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FAHRENHEIT 451 by Ray Bradbury

Updated on August 12, 2013

the classic science fiction novel about censorship

Ray Bradbury's 1953 novel FAHRENHEIT 451 was a response to some of the major concerns of World War II, with a future society depicted as having evolved into a diet of mass media and literal sedation under a regime of censorship and book burning. With all houses constructed as fireproof, the job of firemen becomes that of fascist police: they hunt down and burn books. And why have books become banned in this imagined future? So that no one will ever get offended by anything that anyone writes. Sound like any present day situations to you?

This lens explores the debate and discussion that has surrounded the novel since its publication, and also includes info about movie adaptations.

Plot Synopsis

"Fahrenheit 451: The Temperature at Which Book Paper Catches Fire, and Burns."

~ Montag

Bradbury titled his book after the fact that paper ignites at a temperature of 451 degrees Fahrenheit. In the story, all books have been declared illegal and so, with the development of fireproof homes, firemen now have the job of tracking down and burning books. We follow along with a fireman named Montag as he goes from being content in his life and job to realizing how little people think or feel. His wife is obsessed with her soap operas, which she watches on a wall-sized screen referred to as a "family" and not as a television. After watching an old woman refuse to leave her house when the firemen come to burn her books (she lights the fire herself and commits suicide), Montag begins to question everything he's been taught...and he starts to read.

About Bradbury and FAHRENHEIT 451

As much as FAHRENHEIT 451 has been praised, it's still one of the titles that continues to face attacks and banning attempts.

"Give the people contests they win by remembering the words to more popular songs or the names of state capitals or how much corn Iowa grew last year. Cram them full of non-combustible data, chock them so damned full of 'facts' they feel stuffed, but absolutely 'brilliant' with information. Then they'll feel they're thinking, they'll get a sense of motion without moving. And they'll be happy, because facts of that sort don't change. Don't give them any slippery stuff like philosophy or sociology to tie things up with. That way lies melancholy."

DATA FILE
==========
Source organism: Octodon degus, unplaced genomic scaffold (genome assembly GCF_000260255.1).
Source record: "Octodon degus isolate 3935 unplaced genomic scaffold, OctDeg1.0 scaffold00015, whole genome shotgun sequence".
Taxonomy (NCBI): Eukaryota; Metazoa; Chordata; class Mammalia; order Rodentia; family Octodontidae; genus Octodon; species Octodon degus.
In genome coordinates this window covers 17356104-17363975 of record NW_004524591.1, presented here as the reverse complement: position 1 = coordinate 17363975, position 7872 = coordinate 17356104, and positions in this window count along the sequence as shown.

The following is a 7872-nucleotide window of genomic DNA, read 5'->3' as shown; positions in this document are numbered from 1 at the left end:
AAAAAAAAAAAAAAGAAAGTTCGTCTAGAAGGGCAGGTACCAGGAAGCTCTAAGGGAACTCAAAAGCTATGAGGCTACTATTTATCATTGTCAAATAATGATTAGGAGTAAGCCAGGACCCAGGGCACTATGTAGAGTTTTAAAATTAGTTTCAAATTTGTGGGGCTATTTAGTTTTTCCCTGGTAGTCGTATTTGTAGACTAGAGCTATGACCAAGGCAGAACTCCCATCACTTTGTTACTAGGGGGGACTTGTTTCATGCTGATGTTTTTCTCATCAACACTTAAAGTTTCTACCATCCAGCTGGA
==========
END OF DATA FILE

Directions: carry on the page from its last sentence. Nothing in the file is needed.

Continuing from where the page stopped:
~ from Fahrenheit 451

The Book Banning Debate

This book has been repeatedly attack with banning attempts because it deals with themes of freedom of expression, censorship, freedom of thought, exchange of information, and questioning the government and authority figures. The society depicted is devoid of emotion due to usage of mood-modulating drugs, spends almost all of their free time watching tv and are encouraged to spy and report on one another.

What's your take on FAHRENHEIT 451?

Study Guides for Fahrenheit 451

Francois Truffaut's FAHRENHEIT 451 - released in 1966

Fahrenheit 451
Fahrenheit 451

This English-language movie was made by French-filmmaker Francois Truffant.. He barely spoke English at the time he made the film, and it was the first movie Truffant made which was shot in color. Julie Christie has a dual role, playing Linda, Montag's wife as well as Clarisse, the woman Montag meets on the train.


451 Video - trailers, commentary, clips and more

Here are some short videos that are related to FAHRENHEIT 451. There are movie trailers, book reviews, commentary about book bans, clips and more.


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